There is surely no food that symbolises Ramadhan more so than the humble date fruit. The English word “date” comes from the Greek “daktulos,” describing their seemingly finger-like shape. Every Ramadhan, dates make their presence in a huge variety of colours, tastes, shapes and textures. Sold in all types of shops, from the local corner shop to online retail outlets, and even in our supermarkets – the Tesco’s and Sainsbury’s of the world all stockpile on dates. Places that might rarely see dates nowadays get inundated with them come Ramadhan. It’s an annual global phenomenon, and come to think of it, worthy of some contemplation. Particularly, given that our consumption of dates and its indelible mark on our food tables today is an example of a food tradition that grew out of Arabia at the time of the Prophet.
Dates come from the date palm tree (Phoenix dactylifera), which can grow to an average height of 23 metres. From pollination, it takes six to eight months for dates to ripen in desert-like conditions. In the first stage of their development (khimr), they’re quite small and unripe. The second stage (khalal), begins by about four months when dates become hard and crunchy. By around six months (rutab), they start becoming sweet and soft. It then takes roughly another two months to reach the fourth and final stage (tamar) for the dates to fully ripen, sweeten and become sticky.
Worldwide production of dates is estimated to have increased almost threefold over the last 40 years, reaching 7.68 million tons in 2010. To put it in some context, this is roughly the same as strawberries. Though farming dates is arguably much more labour intensive, needing hand pollination and, for some dates, the tall trees need to be climbed to thin them down to allow room for the dates to grow. And once ripened, they then need to be hand-picked. Some farmers harvest dates after the rutab stage and ripen them off-tree or sell them on as the dry, sweet variety.
According to one study, dates are made up of 70-80% carbohydrates (or sugars), 2-4% protein, 1% fat and the rest water and trace amounts of minerals. Three types of sugars can be found in dates (fructose, glucose and sucrose), of which fructose varies most between different types of dates. The high sugar and low water content gives dates a relatively long shelf life. The protein content contains essential amino acids (which the body cannot make) and there are also minerals like (in order of amount) potassium, calcium, magnesium, phosphorus, sodium, as well as trace amounts of vitamin C, B1 thiamine and others.
In short, dates are super foods that can even be eaten when unripe. Thus, it’s not surprisingly that for thousands of years they’ve been staple food in the Middle East and elsewhere. It’s thought that the Moors introduced dates to Spain and later Spanish travellers brought it to places like the West Coast of America.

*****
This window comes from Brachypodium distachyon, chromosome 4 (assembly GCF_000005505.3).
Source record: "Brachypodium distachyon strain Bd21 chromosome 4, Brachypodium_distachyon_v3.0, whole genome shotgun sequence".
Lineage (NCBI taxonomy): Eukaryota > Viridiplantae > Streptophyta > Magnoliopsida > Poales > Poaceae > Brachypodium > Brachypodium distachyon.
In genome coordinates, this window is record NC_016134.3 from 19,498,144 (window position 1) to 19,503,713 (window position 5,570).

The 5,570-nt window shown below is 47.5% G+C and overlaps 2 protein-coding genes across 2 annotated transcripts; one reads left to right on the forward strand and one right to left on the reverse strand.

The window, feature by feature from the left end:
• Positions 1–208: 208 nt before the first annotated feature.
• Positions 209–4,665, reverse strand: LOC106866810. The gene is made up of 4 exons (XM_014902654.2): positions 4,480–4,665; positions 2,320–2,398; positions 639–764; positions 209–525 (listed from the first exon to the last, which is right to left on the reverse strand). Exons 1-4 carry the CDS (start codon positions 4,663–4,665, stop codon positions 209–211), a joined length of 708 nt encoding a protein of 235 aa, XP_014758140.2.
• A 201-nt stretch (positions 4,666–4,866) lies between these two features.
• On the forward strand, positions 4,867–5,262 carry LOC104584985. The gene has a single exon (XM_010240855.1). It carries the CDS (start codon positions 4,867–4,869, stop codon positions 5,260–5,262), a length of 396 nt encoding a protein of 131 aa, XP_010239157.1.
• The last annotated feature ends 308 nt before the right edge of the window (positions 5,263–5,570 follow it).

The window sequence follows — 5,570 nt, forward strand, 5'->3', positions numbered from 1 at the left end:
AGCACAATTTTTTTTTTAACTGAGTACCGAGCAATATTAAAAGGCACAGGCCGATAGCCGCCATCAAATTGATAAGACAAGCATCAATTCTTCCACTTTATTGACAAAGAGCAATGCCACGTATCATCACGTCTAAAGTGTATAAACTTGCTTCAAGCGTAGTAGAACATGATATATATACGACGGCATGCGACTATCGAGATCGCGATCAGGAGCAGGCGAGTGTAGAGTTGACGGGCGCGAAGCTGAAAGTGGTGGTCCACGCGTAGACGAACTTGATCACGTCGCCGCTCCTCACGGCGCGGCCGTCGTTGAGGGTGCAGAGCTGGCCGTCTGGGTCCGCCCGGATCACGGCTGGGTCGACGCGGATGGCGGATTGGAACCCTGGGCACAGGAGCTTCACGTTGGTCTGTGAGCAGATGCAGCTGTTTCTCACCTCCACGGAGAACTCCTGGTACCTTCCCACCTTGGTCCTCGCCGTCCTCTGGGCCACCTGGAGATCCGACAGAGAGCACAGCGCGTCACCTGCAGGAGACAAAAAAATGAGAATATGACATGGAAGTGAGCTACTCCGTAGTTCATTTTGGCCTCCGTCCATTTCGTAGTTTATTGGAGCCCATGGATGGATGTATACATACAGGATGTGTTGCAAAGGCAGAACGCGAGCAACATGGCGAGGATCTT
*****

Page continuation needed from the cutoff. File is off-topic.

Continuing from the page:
Many types of dates can be found in our shops. The Medjool dates, with their large size, soft texture and sweet taste, cultivated from places like Palestine and Jordan have become quite popular in recent years. Prior to them, what probably dominated was the Deglet Noor type. Then there are dates like Khalas from Saudi Arabia. But perhaps the most sought after are the Ajwa dates with their soft, dry, fruity, dark coloured appearance, cultivated in and around Medina. Today, the growing numbers of cake bakers in our families will also seek just about any type of date to make things like chocolate brownies and sticky toffee puddings and so on.
Dates are mentioned in the Qur’an in multiple places. For example, in sura Maryam we learn that God commanded Lady Maryam to eat dates. As it turns out, according to published research, consumption of date fruit in the last weeks of pregnancy can help with labour. From the Prophet’s sunnah, too, we find practices like rubbing a small part of a date into the mouth of a new born baby (tahnik) which has medicinal benefits. And of course, we open fasts with dates to follow the sunnah. Of the trees mentioned in the Qur’an, the date palm tree, called nakhlah, is one of them. The parable of the tree to describe the nature of faith (iman) with firm roots and trunks that break high into the sky, is the none other than the date palm tree. The Prophet’s Mosque was first built using the trunk and leaves of the date palm tree, reflecting its versatility too.
Perhaps, then, the less obvious story of the date fruit is the deep trans-historical blessings of the Prophet. Contemplating it, one is certainly awe struck and left asking the question: if it wasn’t for the Prophet, by God’s grace, who would have acquainted us with this most nutritious of fruits?